There may be better options, especially at $99.99 but fans of Netgear’s Nighthawk wireless routers might be interested. It is hard to say if it is worth the price yet as independent reviews are not out yet. For those interested, PC Gamer has more photos of the switch.

Coverage of CES 2017 is brought to you by NVIDIA!

PC Perspective's CES 2017 coverage is sponsored by NVIDIA.

Follow all of our coverage of the show at https://pcper.com/ces!

Source: Netgear

CES 2017: Cherry Launches MX Board Silent Keyboard

Subject: General Tech | January 8, 2017 - 08:36 AM |
Tagged: mechanical keyboard, Cherry MX Silent, Cherry MX, cherry, CES 2017, CES

Cherry, the company behind the ever popular Cherry MX line of mechanical keyboard switches, has announced an update to its popular G80-3000 keyboard called the Cherry MX Board Silent. The refreshed keyboard comes in black and gray and uses the International / EU layout.

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The major feature of the Cherry MX Board Silent is the inclusion of new MX Silent switches that purportedly keep noise to a minimum by using a shaped rubber pad and "2-component stem" that reduces noise at the bottom out and top out points of a key press. The switches come in two flavors: the MX Red Silent and the MX Black Silent which feature release force of 45 centinewtons and 60 centinewtons respectively.

The keyboard further features 14 key N-key rollover which allows the user to hold down up to 14 keys simultaneously without phantom key presses becoming an issue.

We will have to wait for reviews to see how the new keyboard holds up build quality wise and, more importantly, just how silent the MX Board Silent is. The keyboard will be available soon with an MSRP of $149.

Also read: Mechanical Keyboard Switches Explained and Compared

Coverage of CES 2017 is brought to you by NVIDIA!

PC Perspective's CES 2017 coverage is sponsored by NVIDIA.

Follow all of our coverage of the show at https://pcper.com/ces!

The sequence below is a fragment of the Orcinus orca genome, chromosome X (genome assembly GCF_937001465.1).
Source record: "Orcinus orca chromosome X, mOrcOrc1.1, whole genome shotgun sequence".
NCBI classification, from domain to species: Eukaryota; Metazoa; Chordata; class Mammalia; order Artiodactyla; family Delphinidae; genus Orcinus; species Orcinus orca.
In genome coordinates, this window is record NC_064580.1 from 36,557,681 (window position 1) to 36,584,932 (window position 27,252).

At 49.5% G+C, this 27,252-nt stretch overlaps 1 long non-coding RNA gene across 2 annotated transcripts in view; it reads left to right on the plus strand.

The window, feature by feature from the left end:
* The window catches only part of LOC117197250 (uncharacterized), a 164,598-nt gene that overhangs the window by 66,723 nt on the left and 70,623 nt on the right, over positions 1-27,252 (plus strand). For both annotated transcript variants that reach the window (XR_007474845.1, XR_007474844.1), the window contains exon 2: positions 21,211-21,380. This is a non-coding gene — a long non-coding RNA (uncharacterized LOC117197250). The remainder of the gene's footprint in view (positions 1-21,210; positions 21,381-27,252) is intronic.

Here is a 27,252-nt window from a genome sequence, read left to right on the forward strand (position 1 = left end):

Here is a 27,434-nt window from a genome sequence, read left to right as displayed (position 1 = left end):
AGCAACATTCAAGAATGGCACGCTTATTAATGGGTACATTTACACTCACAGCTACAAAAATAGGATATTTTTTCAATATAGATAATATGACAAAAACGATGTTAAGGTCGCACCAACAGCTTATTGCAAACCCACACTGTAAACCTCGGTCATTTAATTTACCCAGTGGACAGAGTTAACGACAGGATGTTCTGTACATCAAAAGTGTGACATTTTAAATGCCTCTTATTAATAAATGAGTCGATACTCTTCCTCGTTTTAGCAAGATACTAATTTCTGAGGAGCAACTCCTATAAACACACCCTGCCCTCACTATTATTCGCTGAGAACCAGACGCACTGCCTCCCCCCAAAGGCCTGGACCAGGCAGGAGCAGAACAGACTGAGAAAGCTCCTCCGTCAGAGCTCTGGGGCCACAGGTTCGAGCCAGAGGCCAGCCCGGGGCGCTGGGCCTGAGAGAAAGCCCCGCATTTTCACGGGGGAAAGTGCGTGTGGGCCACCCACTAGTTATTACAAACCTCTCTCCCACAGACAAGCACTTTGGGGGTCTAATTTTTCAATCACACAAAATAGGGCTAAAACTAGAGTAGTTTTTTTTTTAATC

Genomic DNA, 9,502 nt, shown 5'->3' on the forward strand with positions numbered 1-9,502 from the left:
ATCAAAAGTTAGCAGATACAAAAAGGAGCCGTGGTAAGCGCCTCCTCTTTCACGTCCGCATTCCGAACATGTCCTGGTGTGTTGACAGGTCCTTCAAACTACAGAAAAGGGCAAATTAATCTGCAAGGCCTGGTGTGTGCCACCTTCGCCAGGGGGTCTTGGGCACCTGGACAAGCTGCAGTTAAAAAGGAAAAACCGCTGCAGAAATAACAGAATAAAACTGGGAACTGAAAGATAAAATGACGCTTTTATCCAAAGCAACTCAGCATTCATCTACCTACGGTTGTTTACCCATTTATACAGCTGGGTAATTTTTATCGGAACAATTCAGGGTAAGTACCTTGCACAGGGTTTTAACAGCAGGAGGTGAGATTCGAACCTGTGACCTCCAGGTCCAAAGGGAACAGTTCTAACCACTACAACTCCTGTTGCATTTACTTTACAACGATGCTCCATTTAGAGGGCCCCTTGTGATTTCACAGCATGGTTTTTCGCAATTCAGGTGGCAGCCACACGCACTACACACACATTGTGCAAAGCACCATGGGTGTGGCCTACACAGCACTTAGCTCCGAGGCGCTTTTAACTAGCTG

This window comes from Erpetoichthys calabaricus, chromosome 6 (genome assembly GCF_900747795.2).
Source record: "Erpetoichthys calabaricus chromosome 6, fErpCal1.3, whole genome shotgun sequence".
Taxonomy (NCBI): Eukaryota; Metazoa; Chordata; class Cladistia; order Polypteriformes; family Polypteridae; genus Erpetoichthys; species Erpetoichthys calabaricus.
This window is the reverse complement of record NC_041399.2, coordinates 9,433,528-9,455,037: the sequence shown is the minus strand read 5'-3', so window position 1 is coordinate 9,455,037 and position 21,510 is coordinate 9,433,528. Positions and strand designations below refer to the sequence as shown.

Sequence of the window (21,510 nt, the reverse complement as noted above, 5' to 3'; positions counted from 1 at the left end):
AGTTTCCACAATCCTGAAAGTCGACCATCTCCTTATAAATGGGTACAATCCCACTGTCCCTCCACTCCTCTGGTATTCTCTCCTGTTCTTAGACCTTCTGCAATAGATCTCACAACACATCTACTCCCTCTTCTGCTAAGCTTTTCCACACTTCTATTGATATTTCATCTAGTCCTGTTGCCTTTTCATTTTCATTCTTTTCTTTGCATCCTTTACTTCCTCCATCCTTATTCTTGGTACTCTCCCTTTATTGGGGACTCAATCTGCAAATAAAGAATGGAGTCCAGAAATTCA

Source: Cherry

CES 2017: Mohu Shows Off Wireless Antenna To Stream OTA Television

Subject: General Tech | January 8, 2017 - 06:37 AM |
Tagged: streaming, mohu, cord cutting, CES 2017, CES, broadcast tv, antenna

Mohu (the company behind untangle.tv) was on hand at CES 2017 to show off a new product called the Airwave that the company hopes will help people to cut the cord and ditch their cable TV subscription. The Mohu AirWave is a wireless television antenna that picks up over the air broadcast TV signals and then streams that video to any device that can run its Mohu TV app.

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The Airwave can be placed anywhere in your home (wherever it gets the best signal) and can connect to your home network over Wi-Fi or Ethernet (I'd recommend the wired connection it if at all possible). Users can then use the Mohu TV app on their smartphones (Android and iOS) and tablets as well as Roku, Apple TV, and Amazon Firestick streaming boxes connected to a TV. The Mohu TV app offers an electronic program guide that pulls metadata from the digital TV stream and displays it along with showing current and upcoming programs. The guide also lets users set up a list of favorite channels.

Of course, the exact channels users will be able to watch will depend on their location and what is broadcast in their market. The Mohu representative at CES indicated that the initial AirWave is an un-amplified antenna with an average range of about 30 miles though they were able to tune into channels up to 40 miles away in their testing. An amplified antenna is coming in the future for users that live further away from the city and broadcast towers. While it is unamplified, you can move it around to get the best possible number of channels and the ClearPix technology is, at least supposed to, reduce pixelation. In addition to picking up broadcast TV, the AirWave also integrates with some streaming television providers such as Newsy and Twit.tv. You can see an example of that in this video by The Streaming Advisor where he takes a look at their demo setup at CES.

Carl from Abt.com interviewed Mohu at their CES booth which you can see in the embedded video below.

The Mohu AirWave will be available this spring for around $150. In all, it looks to be an easy to use and set up product for turning into your local live TV and if that is all that is holding you back from cutting the cord this might be a solution that ends up being cheaper than something like DirectTV Now (which also doesn't have DVR functionality (yet)) or Sling TV. On the other hand, the lack of DVR might leave heavy TV watchers frustrated (who has time to watch TV live these days? heh) and they might be better served with a custom setup using OTA tuners and Plex or a box with DVR like the Tablo.

As a companion streamer or something to set and forget for the less tech savvy though this could be a good option that would save them money and hassle by not having to deal with their local cable monopoly (heh) and I'm all for that!

Coverage of CES 2017 is brought to you by NVIDIA!

PC Perspective's CES 2017 coverage is sponsored by NVIDIA.

Follow all of our coverage of the show at https://pcper.com/ces!

Source: Mohu

Intel Announces Compute Card To Power Smart Devices

Subject: Editorial, General Tech | January 8, 2017 - 03:38 AM |
Tagged: vpro, SFF, kaby lake, iot, Intel, compute stick